Beer marketers are weird

Beer marketers are weird.

Beer marketers are weird.

For starters, they don’t see beer as a drink.

They think it’s mood swill.

No wonder it’s hard to find a great-tasting beer in Canada or the U.S.

Beer makers are obsessed with immature young men.

They don’t make beer for women, for lunch, to enjoy with steak frites or bacon and aged cheddar on a bagel or as you read Harry Potter, The Curious Incident of the Dog in the Night-Time, Life of Pi, Sensible Cruising Designs or Henry Mintzberg’s Managers not MBAs.

No beer exists in North America to complement these pastimes and tastes.

North American beer is pale transport to a buzz, brewed to reduce taste to a minimum as taste disappears after two applications anyway.

Is it any wonder overall beer sales are as stagnant as the beer itself? With billions of dollars spent on beer advertising annually, overall sales are flat as piss on a plate. It has been this way for decades.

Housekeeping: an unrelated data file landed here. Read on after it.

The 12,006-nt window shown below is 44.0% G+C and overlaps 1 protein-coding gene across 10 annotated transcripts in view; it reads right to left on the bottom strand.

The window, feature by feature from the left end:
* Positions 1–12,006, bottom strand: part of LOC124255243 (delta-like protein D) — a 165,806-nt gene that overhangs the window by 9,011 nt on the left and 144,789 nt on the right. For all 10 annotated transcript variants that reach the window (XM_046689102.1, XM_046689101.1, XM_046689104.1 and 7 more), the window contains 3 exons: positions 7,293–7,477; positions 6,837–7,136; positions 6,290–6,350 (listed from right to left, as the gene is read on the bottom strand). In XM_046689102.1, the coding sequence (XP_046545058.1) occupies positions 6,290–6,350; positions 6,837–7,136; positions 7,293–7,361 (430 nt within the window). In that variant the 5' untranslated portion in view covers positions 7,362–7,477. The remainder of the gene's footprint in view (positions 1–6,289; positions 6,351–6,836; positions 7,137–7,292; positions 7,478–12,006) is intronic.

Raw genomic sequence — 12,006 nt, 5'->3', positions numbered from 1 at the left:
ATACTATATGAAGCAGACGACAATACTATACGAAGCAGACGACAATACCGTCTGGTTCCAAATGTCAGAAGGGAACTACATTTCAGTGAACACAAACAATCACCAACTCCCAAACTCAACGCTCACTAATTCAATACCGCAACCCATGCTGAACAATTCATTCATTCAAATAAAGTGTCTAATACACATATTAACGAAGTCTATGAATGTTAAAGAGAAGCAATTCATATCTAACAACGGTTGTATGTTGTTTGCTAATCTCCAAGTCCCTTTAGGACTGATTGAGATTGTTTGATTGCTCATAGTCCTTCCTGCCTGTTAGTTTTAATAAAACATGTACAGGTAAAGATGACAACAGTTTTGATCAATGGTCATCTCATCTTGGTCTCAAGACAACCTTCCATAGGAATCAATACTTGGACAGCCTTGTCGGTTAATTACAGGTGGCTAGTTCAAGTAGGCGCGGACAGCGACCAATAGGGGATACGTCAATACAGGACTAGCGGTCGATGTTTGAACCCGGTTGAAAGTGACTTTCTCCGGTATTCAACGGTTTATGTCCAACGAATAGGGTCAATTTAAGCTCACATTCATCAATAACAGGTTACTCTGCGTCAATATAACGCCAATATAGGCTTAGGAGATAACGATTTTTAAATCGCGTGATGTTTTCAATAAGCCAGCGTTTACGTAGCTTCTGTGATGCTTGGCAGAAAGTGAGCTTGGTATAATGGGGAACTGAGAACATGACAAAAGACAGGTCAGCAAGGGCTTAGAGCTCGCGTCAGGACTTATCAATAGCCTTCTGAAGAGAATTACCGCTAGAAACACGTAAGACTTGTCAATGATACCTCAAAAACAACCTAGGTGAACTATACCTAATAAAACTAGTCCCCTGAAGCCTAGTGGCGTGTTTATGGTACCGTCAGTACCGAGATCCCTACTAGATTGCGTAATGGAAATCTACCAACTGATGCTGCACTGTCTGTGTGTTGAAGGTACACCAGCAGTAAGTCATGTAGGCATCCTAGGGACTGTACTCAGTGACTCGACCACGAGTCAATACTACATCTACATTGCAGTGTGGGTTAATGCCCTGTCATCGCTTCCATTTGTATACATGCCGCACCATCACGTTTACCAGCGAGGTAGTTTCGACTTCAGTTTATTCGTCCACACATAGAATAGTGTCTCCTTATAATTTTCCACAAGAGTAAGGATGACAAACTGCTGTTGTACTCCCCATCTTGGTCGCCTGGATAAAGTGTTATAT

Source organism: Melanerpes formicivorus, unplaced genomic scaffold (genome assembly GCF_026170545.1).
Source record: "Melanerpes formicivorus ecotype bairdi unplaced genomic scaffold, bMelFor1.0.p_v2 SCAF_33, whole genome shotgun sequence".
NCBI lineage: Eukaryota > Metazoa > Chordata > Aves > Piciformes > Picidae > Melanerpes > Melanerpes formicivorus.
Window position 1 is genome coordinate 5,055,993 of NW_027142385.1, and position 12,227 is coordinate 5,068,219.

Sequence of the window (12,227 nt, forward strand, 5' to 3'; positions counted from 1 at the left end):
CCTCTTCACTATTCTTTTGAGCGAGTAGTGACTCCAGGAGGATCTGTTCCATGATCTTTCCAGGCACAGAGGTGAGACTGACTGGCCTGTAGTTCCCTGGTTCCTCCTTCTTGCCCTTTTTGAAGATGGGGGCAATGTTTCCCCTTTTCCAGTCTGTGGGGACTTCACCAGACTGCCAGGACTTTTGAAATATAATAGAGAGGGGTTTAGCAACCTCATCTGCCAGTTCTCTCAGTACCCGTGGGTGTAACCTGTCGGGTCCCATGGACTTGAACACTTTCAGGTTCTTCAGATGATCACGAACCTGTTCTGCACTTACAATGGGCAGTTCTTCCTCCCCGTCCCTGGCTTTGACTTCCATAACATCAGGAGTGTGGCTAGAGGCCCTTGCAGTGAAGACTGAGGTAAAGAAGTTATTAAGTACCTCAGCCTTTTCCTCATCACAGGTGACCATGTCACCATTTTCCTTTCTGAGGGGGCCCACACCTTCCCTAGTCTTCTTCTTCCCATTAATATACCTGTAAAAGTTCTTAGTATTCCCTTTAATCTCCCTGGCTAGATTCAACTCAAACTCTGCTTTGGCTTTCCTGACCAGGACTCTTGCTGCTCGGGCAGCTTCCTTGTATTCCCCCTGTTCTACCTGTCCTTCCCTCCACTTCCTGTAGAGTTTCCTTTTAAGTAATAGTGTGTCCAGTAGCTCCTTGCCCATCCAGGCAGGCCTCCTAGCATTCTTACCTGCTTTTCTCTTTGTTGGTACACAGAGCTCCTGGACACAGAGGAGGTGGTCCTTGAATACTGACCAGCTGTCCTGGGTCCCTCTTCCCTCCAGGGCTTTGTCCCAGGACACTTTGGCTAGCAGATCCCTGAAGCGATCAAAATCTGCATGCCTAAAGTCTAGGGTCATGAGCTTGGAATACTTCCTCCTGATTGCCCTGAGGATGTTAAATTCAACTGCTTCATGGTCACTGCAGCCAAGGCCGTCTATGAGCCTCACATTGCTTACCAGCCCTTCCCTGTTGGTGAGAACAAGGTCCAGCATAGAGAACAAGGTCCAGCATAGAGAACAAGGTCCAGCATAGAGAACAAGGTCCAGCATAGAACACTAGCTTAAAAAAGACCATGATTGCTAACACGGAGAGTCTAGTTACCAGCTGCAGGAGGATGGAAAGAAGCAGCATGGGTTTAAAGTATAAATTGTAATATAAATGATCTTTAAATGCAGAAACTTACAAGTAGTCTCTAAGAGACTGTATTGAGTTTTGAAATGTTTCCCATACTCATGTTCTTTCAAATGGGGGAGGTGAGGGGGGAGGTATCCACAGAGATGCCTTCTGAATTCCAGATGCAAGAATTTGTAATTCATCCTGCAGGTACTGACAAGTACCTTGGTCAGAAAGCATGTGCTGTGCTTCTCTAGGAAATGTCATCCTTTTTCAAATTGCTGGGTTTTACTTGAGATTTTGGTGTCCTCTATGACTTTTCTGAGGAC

Silly asses fighting each other for share and letting the whole side down.

A legendary drink, containing elements rich and sympathetic to the human

condition, wholesome and nourishing, sold out, a victim of brand myopia, golden liquid trapped in mediocrity, like pills in a bottle.

All beer commercials are the same, even when they look different.

Incredibly, few beer marketers have noticed that beer is a drink.

You don’t have to believe me that this is so, but you do have to think.

How can something as wonderful as beer not grow in market size with billions of dollars pushing it yearly? Instead, red wine is catching up, some of it plonk.

I wonder why?

In the ’60s someone would have noticed.

Graham Watt is a former Canadian juror at the Cannes Ad Festival, and a co-winner of the Fritz Speiss Award for lifetime contribution to Canadian television advertising. He shut down his Montreal agency, Watt Burt Advertising, in 2000 and now lives in the Maritimes, running his current company, Invisible Inc. He is also working on a book.